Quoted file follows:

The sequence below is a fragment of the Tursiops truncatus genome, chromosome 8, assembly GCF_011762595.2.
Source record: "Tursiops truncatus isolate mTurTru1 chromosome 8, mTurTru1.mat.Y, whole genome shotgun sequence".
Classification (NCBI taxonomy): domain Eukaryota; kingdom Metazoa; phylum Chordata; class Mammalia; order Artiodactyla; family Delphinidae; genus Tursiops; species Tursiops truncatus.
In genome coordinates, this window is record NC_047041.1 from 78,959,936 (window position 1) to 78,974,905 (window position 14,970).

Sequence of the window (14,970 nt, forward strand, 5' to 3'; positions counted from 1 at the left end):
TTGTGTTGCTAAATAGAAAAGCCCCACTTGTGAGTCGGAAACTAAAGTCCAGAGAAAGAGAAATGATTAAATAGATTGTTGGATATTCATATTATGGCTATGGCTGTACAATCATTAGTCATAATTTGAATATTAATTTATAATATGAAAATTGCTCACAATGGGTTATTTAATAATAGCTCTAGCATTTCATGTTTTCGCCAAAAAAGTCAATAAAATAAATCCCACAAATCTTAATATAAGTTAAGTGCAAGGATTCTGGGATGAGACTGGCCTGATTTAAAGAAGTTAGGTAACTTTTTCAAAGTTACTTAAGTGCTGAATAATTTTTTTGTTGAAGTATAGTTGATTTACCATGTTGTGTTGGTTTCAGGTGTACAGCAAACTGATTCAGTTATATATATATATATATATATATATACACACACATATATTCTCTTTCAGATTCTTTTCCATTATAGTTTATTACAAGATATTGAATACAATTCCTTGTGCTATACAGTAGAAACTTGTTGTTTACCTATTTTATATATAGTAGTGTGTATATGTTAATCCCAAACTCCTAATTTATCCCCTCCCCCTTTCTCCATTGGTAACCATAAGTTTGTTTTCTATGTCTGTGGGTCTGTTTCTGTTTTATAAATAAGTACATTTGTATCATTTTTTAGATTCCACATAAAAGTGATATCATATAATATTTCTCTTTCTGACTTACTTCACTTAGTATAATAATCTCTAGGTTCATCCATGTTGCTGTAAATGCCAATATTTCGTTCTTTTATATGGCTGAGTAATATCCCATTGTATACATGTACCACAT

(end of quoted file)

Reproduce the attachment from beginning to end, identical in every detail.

The sequence below is a fragment of the Tursiops truncatus genome, chromosome 8, assembly GCF_011762595.2.
Source record: "Tursiops truncatus isolate mTurTru1 chromosome 8, mTurTru1.mat.Y, whole genome shotgun sequence".
Classification (NCBI taxonomy): domain Eukaryota; kingdom Metazoa; phylum Chordata; class Mammalia; order Artiodactyla; family Delphinidae; genus Tursiops; species Tursiops truncatus.
In genome coordinates, this window is record NC_047041.1 from 78,959,936 (window position 1) to 78,974,905 (window position 14,970).

Sequence of the window (14,970 nt, forward strand, 5' to 3'; positions counted from 1 at the left end):
TTGTGTTGCTAAATAGAAAAGCCCCACTTGTGAGTCGGAAACTAAAGTCCAGAGAAAGAGAAATGATTAAATAGATTGTTGGATATTCATATTATGGCTATGGCTGTACAATCATTAGTCATAATTTGAATATTAATTTATAATATGAAAATTGCTCACAATGGGTTATTTAATAATAGCTCTAGCATTTCATGTTTTCGCCAAAAAAGTCAATAAAATAAATCCCACAAATCTTAATATAAGTTAAGTGCAAGGATTCTGGGATGAGACTGGCCTGATTTAAAGAAGTTAGGTAACTTTTTCAAAGTTACTTAAGTGCTGAATAATTTTTTTGTTGAAGTATAGTTGATTTACCATGTTGTGTTGGTTTCAGGTGTACAGCAAACTGATTCAGTTATATATATATATATATATATATATACACACACATATATTCTCTTTCAGATTCTTTTCCATTATAGTTTATTACAAGATATTGAATACAATTCCTTGTGCTATACAGTAGAAACTTGTTGTTTACCTATTTTATATATAGTAGTGTGTATATGTTAATCCCAAACTCCTAATTTATCCCCTCCCCCTTTCTCCATTGGTAACCATAAGTTTGTTTTCTATGTCTGTGGGTCTGTTTCTGTTTTATAAATAAGTACATTTGTATCATTTTTTAGATTCCACATAAAAGTGATATCATATAATATTTCTCTTTCTGACTTACTTCACTTAGTATAATAATCTCTAGGTTCATCCATGTTGCTGTAAATGCCAATATTTCGTTCTTTTATATGGCTGAGTAATATCCCATTGTATACATGTACCACAT